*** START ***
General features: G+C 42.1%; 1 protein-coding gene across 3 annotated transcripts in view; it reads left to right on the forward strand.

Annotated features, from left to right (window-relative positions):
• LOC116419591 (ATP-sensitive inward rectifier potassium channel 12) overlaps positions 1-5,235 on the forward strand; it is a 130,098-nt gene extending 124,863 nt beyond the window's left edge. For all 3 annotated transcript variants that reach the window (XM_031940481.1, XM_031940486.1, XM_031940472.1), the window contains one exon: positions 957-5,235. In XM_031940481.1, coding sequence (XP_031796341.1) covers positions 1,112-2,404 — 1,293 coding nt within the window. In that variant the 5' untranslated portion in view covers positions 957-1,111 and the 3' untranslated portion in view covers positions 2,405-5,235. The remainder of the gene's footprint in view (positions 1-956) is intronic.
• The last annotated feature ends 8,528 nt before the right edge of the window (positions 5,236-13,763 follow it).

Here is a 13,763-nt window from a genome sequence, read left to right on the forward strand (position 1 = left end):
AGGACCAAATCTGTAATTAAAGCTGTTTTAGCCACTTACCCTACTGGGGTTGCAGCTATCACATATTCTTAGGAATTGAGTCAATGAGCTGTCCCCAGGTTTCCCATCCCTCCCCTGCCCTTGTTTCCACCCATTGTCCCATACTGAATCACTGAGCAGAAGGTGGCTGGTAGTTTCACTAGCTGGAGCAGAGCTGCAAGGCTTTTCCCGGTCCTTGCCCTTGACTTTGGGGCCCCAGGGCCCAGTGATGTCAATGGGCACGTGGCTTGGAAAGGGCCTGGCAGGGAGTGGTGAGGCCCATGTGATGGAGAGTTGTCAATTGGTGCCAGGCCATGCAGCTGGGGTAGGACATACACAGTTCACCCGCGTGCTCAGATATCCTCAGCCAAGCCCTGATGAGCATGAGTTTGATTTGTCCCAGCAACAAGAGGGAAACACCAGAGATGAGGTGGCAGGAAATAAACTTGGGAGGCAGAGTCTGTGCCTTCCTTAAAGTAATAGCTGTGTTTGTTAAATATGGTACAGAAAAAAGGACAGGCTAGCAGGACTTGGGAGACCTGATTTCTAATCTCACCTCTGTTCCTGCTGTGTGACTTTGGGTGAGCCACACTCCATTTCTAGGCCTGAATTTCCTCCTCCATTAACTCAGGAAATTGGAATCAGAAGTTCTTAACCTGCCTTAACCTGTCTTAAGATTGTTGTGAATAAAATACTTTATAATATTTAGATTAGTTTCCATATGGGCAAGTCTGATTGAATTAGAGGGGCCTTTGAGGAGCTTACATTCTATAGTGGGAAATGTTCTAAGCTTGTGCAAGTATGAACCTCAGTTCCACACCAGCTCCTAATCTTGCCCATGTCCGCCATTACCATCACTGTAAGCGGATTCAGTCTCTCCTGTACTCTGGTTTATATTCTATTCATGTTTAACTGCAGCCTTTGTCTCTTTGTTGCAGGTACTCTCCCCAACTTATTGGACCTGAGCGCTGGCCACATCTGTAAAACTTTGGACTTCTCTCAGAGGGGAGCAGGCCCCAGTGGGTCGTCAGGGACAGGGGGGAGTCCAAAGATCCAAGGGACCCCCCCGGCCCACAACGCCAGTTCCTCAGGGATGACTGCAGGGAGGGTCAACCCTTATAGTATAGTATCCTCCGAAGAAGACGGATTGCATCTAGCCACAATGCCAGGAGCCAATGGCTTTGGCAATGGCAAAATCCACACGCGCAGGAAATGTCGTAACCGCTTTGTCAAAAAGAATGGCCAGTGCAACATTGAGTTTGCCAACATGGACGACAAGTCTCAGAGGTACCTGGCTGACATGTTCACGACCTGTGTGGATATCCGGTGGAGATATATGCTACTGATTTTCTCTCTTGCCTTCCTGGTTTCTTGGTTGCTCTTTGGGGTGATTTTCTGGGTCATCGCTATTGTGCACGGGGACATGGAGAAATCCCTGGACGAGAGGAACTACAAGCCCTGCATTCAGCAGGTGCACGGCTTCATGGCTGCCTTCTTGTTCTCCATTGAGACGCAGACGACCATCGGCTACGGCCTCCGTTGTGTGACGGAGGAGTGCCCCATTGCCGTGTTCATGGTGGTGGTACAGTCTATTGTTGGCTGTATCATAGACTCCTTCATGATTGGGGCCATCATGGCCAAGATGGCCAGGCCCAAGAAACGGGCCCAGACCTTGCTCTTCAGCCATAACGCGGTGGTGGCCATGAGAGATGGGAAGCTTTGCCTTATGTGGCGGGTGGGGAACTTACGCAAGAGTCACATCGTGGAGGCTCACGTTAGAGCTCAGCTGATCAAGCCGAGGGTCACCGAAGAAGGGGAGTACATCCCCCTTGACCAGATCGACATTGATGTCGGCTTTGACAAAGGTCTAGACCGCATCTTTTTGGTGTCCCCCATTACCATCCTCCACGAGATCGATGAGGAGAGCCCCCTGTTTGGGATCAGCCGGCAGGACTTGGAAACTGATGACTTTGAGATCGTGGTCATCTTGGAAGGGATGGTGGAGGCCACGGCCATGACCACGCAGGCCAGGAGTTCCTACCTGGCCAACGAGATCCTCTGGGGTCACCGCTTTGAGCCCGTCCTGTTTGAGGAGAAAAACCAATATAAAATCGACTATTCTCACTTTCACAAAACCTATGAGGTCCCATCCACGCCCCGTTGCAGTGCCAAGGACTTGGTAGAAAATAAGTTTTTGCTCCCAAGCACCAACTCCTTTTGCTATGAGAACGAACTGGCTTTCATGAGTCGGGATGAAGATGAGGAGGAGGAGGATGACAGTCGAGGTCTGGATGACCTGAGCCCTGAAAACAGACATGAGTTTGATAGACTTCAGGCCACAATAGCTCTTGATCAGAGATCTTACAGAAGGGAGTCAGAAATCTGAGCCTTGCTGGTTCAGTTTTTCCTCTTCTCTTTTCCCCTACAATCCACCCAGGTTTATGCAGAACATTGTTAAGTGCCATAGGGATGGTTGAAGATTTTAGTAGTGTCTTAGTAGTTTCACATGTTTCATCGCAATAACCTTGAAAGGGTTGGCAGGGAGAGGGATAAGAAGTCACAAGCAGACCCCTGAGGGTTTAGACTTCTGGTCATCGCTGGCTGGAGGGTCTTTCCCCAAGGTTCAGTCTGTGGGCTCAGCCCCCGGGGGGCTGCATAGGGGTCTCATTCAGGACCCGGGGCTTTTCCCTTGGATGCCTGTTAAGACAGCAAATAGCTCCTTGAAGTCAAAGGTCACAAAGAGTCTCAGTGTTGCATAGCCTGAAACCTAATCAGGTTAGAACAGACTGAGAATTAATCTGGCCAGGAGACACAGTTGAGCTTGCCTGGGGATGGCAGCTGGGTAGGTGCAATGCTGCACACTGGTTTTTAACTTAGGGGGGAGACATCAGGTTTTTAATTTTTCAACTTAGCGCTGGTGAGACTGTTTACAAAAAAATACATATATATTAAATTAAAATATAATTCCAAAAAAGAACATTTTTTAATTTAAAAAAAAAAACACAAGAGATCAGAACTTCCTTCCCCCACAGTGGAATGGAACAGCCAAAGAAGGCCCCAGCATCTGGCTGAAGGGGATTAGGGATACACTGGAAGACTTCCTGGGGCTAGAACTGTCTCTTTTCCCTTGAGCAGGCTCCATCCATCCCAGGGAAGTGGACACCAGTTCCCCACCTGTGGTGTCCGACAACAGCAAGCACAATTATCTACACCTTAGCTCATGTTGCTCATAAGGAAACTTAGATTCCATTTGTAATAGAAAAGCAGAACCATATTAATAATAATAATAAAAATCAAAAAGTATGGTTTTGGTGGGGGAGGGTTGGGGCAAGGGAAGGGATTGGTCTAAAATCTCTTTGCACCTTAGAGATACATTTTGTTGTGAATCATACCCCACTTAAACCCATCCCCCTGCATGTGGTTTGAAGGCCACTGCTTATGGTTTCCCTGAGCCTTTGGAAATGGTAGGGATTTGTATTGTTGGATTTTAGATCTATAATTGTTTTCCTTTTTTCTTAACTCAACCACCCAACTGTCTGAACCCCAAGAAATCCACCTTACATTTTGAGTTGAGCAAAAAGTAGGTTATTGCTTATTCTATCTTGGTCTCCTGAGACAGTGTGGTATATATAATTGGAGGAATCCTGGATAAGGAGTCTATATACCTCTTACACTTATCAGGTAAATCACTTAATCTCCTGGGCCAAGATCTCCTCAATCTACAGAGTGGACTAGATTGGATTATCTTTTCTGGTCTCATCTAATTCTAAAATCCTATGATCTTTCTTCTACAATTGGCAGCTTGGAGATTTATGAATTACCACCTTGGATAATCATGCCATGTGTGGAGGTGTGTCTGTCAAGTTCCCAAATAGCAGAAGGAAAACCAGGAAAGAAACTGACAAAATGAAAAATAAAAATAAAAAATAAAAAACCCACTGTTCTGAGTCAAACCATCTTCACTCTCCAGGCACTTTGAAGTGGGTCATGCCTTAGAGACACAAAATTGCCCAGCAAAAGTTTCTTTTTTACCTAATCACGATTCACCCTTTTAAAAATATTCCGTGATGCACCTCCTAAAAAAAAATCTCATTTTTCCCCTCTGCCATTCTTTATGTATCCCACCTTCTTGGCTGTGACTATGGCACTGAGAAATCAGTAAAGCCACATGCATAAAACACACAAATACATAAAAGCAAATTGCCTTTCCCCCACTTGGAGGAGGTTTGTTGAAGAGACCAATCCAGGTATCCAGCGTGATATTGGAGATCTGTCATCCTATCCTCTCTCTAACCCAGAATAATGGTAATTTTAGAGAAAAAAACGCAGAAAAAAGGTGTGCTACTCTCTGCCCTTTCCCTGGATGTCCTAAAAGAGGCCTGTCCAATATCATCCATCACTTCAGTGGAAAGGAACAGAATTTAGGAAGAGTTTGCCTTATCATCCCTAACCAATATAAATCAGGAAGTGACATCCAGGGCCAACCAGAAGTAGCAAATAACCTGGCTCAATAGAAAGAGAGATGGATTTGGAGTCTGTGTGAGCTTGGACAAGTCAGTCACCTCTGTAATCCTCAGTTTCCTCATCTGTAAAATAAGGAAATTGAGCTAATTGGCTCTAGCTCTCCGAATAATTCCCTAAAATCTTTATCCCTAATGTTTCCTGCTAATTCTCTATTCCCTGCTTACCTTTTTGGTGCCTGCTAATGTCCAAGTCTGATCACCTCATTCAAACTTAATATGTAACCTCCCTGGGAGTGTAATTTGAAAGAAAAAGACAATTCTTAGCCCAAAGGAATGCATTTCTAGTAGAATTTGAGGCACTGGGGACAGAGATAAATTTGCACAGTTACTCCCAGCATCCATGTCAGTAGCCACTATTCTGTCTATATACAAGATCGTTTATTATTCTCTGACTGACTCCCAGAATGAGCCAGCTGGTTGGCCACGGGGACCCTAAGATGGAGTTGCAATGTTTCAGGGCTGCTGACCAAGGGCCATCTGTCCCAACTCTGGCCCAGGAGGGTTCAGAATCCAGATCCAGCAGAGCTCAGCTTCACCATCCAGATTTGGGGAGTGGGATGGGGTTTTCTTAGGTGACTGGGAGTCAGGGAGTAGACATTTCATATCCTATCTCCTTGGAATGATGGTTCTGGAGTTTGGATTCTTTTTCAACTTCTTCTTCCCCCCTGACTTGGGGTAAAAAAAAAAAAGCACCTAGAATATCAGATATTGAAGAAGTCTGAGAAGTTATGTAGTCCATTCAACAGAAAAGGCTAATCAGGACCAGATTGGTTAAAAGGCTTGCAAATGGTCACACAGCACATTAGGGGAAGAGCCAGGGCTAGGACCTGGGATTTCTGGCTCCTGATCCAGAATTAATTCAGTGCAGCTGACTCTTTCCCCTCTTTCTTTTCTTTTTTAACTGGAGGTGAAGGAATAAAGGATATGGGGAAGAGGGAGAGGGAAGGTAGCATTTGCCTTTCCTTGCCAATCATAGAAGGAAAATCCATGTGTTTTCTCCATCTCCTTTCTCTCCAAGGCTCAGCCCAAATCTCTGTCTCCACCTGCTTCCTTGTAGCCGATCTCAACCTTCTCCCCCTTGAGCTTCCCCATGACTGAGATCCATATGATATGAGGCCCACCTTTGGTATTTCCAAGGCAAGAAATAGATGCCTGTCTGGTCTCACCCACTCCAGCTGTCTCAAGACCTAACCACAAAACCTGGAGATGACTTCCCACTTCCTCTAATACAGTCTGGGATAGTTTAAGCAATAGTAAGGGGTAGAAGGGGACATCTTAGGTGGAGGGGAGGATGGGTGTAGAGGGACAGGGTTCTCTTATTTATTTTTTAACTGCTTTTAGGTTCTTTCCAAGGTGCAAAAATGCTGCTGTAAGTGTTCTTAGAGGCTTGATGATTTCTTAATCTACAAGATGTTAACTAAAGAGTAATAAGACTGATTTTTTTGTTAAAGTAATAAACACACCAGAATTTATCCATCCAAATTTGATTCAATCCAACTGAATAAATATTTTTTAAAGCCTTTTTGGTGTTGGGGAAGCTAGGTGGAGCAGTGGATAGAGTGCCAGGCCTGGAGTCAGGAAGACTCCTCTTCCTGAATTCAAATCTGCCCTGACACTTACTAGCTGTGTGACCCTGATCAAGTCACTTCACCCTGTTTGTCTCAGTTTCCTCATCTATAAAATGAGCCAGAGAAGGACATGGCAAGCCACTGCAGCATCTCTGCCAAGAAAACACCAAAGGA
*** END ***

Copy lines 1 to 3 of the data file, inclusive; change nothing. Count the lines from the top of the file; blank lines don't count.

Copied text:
General features: G+C 42.1%; 1 protein-coding gene across 3 annotated transcripts in view; it reads left to right on the forward strand.

Annotated features, from left to right (window-relative positions):
• LOC116419591 (ATP-sensitive inward rectifier potassium channel 12) overlaps positions 1-5,235 on the forward strand; it is a 130,098-nt gene extending 124,863 nt beyond the window's left edge. For all 3 annotated transcript variants that reach the window (XM_031940481.1, XM_031940486.1, XM_031940472.1), the window contains one exon: positions 957-5,235. In XM_031940481.1, coding sequence (XP_031796341.1) covers positions 1,112-2,404 — 1,293 coding nt within the window. In that variant the 5' untranslated portion in view covers positions 957-1,111 and the 3' untranslated portion in view covers positions 2,405-5,235. The remainder of the gene's footprint in view (positions 1-956) is intronic.